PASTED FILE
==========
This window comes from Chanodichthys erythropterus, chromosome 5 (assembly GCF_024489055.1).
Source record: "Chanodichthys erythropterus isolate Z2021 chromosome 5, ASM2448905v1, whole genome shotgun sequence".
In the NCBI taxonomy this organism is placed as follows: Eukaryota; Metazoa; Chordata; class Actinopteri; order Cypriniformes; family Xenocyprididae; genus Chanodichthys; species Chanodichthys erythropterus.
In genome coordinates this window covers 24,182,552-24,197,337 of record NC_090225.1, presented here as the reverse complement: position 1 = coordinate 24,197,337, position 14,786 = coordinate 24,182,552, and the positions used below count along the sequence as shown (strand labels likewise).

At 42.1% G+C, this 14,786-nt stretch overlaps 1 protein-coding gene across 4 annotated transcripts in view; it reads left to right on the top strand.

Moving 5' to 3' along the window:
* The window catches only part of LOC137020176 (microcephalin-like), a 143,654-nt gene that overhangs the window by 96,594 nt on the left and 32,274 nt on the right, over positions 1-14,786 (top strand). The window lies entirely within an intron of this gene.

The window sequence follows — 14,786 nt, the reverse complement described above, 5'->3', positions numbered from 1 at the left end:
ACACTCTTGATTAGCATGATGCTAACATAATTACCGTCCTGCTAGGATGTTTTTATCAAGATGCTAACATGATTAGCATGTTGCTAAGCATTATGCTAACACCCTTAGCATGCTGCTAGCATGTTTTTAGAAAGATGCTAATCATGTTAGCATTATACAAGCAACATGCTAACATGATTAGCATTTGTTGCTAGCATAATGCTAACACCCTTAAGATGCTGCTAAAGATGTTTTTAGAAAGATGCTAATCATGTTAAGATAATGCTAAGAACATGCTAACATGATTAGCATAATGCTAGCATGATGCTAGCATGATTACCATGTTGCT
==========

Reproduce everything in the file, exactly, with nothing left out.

This window comes from Chanodichthys erythropterus, chromosome 5 (assembly GCF_024489055.1).
Source record: "Chanodichthys erythropterus isolate Z2021 chromosome 5, ASM2448905v1, whole genome shotgun sequence".
In the NCBI taxonomy this organism is placed as follows: Eukaryota; Metazoa; Chordata; class Actinopteri; order Cypriniformes; family Xenocyprididae; genus Chanodichthys; species Chanodichthys erythropterus.
In genome coordinates this window covers 24,182,552-24,197,337 of record NC_090225.1, presented here as the reverse complement: position 1 = coordinate 24,197,337, position 14,786 = coordinate 24,182,552, and the positions used below count along the sequence as shown (strand labels likewise).

At 42.1% G+C, this 14,786-nt stretch overlaps 1 protein-coding gene across 4 annotated transcripts in view; it reads left to right on the top strand.

Moving 5' to 3' along the window:
* The window catches only part of LOC137020176 (microcephalin-like), a 143,654-nt gene that overhangs the window by 96,594 nt on the left and 32,274 nt on the right, over positions 1-14,786 (top strand). The window lies entirely within an intron of this gene.

The window sequence follows — 14,786 nt, the reverse complement described above, 5'->3', positions numbered from 1 at the left end:
ACACTCTTGATTAGCATGATGCTAACATAATTACCGTCCTGCTAGGATGTTTTTATCAAGATGCTAACATGATTAGCATGTTGCTAAGCATTATGCTAACACCCTTAGCATGCTGCTAGCATGTTTTTAGAAAGATGCTAATCATGTTAGCATTATACAAGCAACATGCTAACATGATTAGCATTTGTTGCTAGCATAATGCTAACACCCTTAAGATGCTGCTAAAGATGTTTTTAGAAAGATGCTAATCATGTTAAGATAATGCTAAGAACATGCTAACATGATTAGCATAATGCTAGCATGATGCTAGCATGATTACCATGTTGCT